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Southern Missouri Bancorp's (NASDAQ:SMBC) Stock Price Has Reduced 38% In The Past Three Years

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Simply Wall St
·4 min read
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Many investors define successful investing as beating the market average over the long term. But if you try your hand at stock picking, your risk returning less than the market. We regret to report that long term Southern Missouri Bancorp, Inc. (NASDAQ:SMBC) shareholders have had that experience, with the share price dropping 38% in three years, versus a market return of about 41%. The more recent news is of little comfort, with the share price down 37% in a year. There was little comfort for shareholders in the last week as the price declined a further 2.2%.

Check out our latest analysis for Southern Missouri Bancorp

To quote Buffett, 'Ships will sail around the world but the Flat Earth Society will flourish. There will continue to be wide discrepancies between price and value in the marketplace...' One imperfect but simple way to consider how the market perception of a company has shifted is to compare the change in the earnings per share (EPS) with the share price movement.

Although the share price is down over three years, Southern Missouri Bancorp actually managed to grow EPS by 13% per year in that time. Given the share price reaction, one might suspect that EPS is not a good guide to the business performance during the period (perhaps due to a one-off loss or gain). Or else the company was over-hyped in the past, and so its growth has disappointed.

It's worth taking a look at other metrics, because the EPS growth doesn't seem to match with the falling share price.

We note that, in three years, revenue has actually grown at a 13% annual rate, so that doesn't seem to be a reason to sell shares. This analysis is just perfunctory, but it might be worth researching Southern Missouri Bancorp more closely, as sometimes stocks fall unfairly. This could present an opportunity.

The company's revenue and earnings (over time) are depicted in the image below (click to see the exact numbers).

earnings-and-revenue-growth
earnings-and-revenue-growth

We like that insiders have been buying shares in the last twelve months. Even so, future earnings will be far more important to whether current shareholders make money. If you are thinking of buying or selling Southern Missouri Bancorp stock, you should check out this free report showing analyst profit forecasts.

What About Dividends?

As well as measuring the share price return, investors should also consider the total shareholder return (TSR). The TSR incorporates the value of any spin-offs or discounted capital raisings, along with any dividends, based on the assumption that the dividends are reinvested. So for companies that pay a generous dividend, the TSR is often a lot higher than the share price return. As it happens, Southern Missouri Bancorp's TSR for the last 3 years was -35%, which exceeds the share price return mentioned earlier. The dividends paid by the company have thusly boosted the total shareholder return.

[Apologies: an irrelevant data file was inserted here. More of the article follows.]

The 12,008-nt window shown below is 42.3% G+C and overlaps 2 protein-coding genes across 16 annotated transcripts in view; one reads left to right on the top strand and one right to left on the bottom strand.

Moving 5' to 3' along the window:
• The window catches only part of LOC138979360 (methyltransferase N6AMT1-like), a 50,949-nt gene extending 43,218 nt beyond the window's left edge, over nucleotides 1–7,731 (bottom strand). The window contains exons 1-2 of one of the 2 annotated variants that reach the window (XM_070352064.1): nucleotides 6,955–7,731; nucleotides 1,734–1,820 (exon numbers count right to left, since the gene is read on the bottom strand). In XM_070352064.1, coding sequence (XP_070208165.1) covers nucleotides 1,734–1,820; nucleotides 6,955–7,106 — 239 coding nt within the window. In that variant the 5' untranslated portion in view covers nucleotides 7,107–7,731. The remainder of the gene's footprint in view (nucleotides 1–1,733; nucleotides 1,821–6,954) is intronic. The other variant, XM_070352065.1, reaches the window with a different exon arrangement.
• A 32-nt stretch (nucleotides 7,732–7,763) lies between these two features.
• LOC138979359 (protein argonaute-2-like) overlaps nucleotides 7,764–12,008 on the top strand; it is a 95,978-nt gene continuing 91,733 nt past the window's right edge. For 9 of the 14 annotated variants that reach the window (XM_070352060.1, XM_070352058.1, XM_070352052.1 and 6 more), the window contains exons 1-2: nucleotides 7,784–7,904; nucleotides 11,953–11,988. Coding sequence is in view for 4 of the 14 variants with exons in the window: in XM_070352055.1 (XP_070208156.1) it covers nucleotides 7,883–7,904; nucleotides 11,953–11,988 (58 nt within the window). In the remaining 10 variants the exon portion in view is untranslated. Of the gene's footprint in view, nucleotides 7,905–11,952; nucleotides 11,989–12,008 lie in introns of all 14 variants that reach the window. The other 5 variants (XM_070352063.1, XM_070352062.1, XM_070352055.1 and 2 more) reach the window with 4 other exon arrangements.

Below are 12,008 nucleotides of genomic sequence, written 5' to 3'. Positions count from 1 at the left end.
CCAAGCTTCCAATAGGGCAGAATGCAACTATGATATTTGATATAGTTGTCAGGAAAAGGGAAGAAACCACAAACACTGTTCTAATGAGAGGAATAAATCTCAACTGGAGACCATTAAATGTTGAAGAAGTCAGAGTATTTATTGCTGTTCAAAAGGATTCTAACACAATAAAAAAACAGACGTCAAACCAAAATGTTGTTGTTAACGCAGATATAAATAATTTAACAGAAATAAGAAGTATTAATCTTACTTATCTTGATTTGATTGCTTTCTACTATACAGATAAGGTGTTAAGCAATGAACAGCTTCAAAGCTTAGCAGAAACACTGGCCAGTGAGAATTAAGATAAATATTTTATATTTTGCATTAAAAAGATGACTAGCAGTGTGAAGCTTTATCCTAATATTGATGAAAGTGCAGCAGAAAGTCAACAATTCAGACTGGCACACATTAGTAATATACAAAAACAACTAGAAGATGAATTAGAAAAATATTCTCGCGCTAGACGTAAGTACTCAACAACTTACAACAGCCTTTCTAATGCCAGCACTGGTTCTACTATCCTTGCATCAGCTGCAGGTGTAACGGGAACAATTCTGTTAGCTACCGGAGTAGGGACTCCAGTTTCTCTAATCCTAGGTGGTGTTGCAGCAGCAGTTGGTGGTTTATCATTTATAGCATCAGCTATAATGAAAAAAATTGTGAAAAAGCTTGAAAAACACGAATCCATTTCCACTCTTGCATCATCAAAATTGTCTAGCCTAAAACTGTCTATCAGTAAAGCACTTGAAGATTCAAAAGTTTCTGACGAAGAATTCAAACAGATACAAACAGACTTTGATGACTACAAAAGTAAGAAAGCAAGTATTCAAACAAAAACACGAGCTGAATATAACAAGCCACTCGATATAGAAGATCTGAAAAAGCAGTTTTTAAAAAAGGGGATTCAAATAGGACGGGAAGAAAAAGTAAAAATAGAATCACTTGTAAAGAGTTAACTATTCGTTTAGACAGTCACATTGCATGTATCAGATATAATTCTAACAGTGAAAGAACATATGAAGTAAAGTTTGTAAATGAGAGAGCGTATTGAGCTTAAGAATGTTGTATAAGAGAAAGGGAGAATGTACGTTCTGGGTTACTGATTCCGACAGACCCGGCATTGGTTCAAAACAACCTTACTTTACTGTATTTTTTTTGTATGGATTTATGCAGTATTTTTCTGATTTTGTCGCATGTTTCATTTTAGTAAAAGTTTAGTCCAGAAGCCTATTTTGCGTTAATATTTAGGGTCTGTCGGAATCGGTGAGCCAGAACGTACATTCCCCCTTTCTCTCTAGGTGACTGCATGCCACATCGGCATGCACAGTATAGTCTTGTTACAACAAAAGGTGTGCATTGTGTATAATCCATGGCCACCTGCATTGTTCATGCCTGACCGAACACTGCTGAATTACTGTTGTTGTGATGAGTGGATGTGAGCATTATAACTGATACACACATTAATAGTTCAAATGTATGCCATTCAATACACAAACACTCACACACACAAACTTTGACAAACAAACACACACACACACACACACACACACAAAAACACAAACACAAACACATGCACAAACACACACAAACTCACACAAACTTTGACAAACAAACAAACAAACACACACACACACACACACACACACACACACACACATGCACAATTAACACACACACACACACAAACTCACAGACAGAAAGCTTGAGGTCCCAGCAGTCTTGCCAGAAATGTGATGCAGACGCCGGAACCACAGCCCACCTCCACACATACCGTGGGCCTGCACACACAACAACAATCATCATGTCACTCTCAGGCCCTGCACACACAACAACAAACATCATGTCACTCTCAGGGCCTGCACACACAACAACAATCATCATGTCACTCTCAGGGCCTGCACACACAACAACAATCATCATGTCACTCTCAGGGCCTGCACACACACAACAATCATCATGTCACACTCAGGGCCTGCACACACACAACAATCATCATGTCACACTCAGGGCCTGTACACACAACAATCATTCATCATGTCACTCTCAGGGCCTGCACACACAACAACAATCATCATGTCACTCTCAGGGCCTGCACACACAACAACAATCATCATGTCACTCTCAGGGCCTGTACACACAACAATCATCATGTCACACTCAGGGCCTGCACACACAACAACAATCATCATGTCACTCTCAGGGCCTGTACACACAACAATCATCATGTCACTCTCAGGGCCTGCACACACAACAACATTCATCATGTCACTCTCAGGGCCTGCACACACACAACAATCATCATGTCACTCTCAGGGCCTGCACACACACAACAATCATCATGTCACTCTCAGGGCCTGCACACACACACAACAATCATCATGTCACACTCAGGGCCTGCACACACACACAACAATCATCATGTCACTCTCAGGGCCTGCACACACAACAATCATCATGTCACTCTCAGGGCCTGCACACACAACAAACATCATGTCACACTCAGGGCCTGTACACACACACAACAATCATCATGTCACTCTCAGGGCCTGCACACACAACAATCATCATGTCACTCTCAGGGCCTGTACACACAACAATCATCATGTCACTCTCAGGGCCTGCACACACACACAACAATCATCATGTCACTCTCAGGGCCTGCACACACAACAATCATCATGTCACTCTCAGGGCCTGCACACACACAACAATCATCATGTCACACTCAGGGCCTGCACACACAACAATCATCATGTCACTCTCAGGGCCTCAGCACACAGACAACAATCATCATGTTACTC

A Different Perspective

Southern Missouri Bancorp shareholders are down 35% for the year (even including dividends), but the market itself is up 23%. However, keep in mind that even the best stocks will sometimes underperform the market over a twelve month period. On the bright side, long term shareholders have made money, with a gain of 1.9% per year over half a decade. If the fundamental data continues to indicate long term sustainable growth, the current sell-off could be an opportunity worth considering. I find it very interesting to look at share price over the long term as a proxy for business performance. But to truly gain insight, we need to consider other information, too. For instance, we've identified 1 warning sign for Southern Missouri Bancorp that you should be aware of.

There are plenty of other companies that have insiders buying up shares. You probably do not want to miss this free list of growing companies that insiders are buying.

Please note, the market returns quoted in this article reflect the market weighted average returns of stocks that currently trade on US exchanges.

This article by Simply Wall St is general in nature. It does not constitute a recommendation to buy or sell any stock, and does not take account of your objectives, or your financial situation. We aim to bring you long-term focused analysis driven by fundamental data. Note that our analysis may not factor in the latest price-sensitive company announcements or qualitative material. Simply Wall St has no position in any stocks mentioned.

Have feedback on this article? Concerned about the content? Get in touch with us directly. Alternatively, email editorial-team@simplywallst.com.